“I think watching him watch those guys helped him to grow,” Williams said. “So I’m sure he’s going to bring a lot of that back to our team. I don’t know what he’s going to add, but it’ll be interesting to see how all that stuff impacted him because I’m sure it did just watching those guys work.”

Payton Confirms He’ll Advise Antetokounmpo

As we covered in yesterday’s NBA Rumor Round-Up, there was a report that suggested Gary Payton would be joining the Milwaukee Bucks’ coaching staff as a special advisor to help Giannis Antetokounmpo make the transition to point guard.

Antetokounmpo, who played point guard during the Las Vegas Summer League, would reportedly continue with the experiment during the regular season.

New Bucks head coach Jason Kidd believes that Antetokounmpo has what it takes to be a floor general in the NBA, so he and Payton will work with the 19-year-old as he adjusts to the new position.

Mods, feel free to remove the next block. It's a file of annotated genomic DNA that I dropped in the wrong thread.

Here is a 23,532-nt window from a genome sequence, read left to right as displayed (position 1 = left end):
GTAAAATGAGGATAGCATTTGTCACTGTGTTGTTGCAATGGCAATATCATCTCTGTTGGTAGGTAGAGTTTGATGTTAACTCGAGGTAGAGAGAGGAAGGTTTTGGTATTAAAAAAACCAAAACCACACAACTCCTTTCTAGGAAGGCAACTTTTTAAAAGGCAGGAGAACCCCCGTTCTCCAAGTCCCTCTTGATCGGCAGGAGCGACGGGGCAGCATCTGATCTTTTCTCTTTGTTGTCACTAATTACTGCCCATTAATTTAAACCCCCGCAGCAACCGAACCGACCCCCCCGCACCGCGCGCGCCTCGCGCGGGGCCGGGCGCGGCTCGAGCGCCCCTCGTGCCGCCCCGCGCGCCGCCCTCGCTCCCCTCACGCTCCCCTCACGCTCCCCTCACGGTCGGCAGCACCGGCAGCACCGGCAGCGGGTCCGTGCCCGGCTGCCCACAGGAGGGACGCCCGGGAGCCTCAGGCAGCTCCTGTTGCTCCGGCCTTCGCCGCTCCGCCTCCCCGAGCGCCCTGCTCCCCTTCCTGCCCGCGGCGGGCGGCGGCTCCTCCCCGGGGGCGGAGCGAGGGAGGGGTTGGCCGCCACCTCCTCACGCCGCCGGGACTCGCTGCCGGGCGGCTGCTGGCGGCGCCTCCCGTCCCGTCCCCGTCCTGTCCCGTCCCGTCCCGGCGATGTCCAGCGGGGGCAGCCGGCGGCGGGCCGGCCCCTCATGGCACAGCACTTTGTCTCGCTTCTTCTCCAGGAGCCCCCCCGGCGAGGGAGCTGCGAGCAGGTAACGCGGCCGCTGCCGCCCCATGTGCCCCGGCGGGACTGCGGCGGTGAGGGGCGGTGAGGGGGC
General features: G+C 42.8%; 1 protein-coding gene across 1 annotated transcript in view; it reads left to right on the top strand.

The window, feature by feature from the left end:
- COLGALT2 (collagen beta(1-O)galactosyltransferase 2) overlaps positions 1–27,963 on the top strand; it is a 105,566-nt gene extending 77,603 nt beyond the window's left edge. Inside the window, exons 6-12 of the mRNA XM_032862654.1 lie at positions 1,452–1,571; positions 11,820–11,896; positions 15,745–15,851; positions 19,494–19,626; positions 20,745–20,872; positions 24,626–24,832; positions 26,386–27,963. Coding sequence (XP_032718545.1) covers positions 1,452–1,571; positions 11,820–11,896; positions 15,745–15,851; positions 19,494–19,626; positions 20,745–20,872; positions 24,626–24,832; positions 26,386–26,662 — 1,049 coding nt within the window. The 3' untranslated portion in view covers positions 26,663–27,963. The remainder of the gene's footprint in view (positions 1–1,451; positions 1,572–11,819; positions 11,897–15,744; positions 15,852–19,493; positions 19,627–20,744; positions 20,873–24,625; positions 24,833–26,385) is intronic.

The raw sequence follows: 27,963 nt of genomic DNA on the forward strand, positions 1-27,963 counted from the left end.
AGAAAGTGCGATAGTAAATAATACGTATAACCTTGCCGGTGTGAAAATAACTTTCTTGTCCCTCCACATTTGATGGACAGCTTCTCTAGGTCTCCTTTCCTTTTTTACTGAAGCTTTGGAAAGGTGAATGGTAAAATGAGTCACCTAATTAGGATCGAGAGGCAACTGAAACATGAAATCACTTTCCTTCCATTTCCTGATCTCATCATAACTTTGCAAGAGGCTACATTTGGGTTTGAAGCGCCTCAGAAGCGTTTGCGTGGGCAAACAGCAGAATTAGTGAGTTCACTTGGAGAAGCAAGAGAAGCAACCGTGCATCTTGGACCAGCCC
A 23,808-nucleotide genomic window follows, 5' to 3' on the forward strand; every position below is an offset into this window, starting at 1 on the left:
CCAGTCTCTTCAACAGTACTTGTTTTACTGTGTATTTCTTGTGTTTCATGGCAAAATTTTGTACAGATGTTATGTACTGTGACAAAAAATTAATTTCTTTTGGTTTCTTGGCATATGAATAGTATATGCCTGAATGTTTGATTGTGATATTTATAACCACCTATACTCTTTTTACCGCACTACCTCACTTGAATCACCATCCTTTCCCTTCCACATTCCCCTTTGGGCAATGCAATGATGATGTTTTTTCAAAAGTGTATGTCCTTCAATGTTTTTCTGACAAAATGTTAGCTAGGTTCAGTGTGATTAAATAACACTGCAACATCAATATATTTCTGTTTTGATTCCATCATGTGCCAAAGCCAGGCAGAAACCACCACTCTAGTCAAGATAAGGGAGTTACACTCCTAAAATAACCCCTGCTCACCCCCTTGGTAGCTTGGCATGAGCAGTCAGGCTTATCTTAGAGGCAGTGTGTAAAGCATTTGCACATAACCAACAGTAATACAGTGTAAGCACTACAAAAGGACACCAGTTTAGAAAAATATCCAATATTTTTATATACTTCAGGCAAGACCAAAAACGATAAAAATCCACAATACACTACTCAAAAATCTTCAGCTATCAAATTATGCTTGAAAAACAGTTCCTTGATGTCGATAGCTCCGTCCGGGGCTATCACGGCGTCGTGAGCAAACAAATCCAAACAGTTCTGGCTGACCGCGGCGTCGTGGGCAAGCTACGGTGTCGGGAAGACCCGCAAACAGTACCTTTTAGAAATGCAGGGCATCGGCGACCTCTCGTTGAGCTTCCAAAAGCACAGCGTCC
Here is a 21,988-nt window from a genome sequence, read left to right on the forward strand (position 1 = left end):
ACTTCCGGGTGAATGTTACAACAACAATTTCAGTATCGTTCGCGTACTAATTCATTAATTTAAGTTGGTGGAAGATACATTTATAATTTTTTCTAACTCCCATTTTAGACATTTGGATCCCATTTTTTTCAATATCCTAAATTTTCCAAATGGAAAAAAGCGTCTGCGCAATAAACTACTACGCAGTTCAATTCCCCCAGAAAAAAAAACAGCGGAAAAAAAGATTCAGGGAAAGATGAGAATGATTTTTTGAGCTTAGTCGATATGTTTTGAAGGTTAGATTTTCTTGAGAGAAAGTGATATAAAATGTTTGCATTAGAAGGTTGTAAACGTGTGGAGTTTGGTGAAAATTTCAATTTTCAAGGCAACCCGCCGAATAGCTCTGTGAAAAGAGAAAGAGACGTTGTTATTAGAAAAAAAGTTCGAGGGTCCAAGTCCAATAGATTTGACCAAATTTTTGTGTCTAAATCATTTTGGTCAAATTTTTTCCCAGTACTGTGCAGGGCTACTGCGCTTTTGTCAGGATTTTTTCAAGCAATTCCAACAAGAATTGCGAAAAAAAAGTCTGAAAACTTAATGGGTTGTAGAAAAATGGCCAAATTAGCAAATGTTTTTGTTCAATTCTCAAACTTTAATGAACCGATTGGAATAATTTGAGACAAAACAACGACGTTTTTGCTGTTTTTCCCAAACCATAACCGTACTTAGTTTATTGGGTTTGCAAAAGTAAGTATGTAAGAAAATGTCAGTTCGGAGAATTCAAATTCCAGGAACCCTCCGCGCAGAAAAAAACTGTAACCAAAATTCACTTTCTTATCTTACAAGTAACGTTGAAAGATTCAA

Payton confirmed the report and opened up about why he decided to join the Bucks’ staff.

“When Jason said to me that he intends to use him as a point guard, I told him to stop making jokes,” Payton said, according to Eurohoops.net. “’Gary don’t talk before you see him,’ was his answer and I watched him during the Las Vegas Summer League. He can handle the ball, he can drive, he is smart and he is really athletic. That’s why I was asked to go to Milwaukee during the training camp in order to help him adapt to the demands of the modern point guard position.”

Antetokounmpo is 6’11 and has a 7’5 wingspan, so he could be a huge match-up problem for opposing point guards. Antetokounmpo was a thrill to watch last season. Now, with him playing point guard and handling the ball much more, this is definitely something to watch in Milwaukee next season.

Check out Basketball Insiders’ Milwaukee Bucks 2014-15 season preview.

Alex Kennedy is the Managing Editor of Basketball Insiders and this is his 10th season covering the NBA. He is a member of the Professional Basketball Writers Association.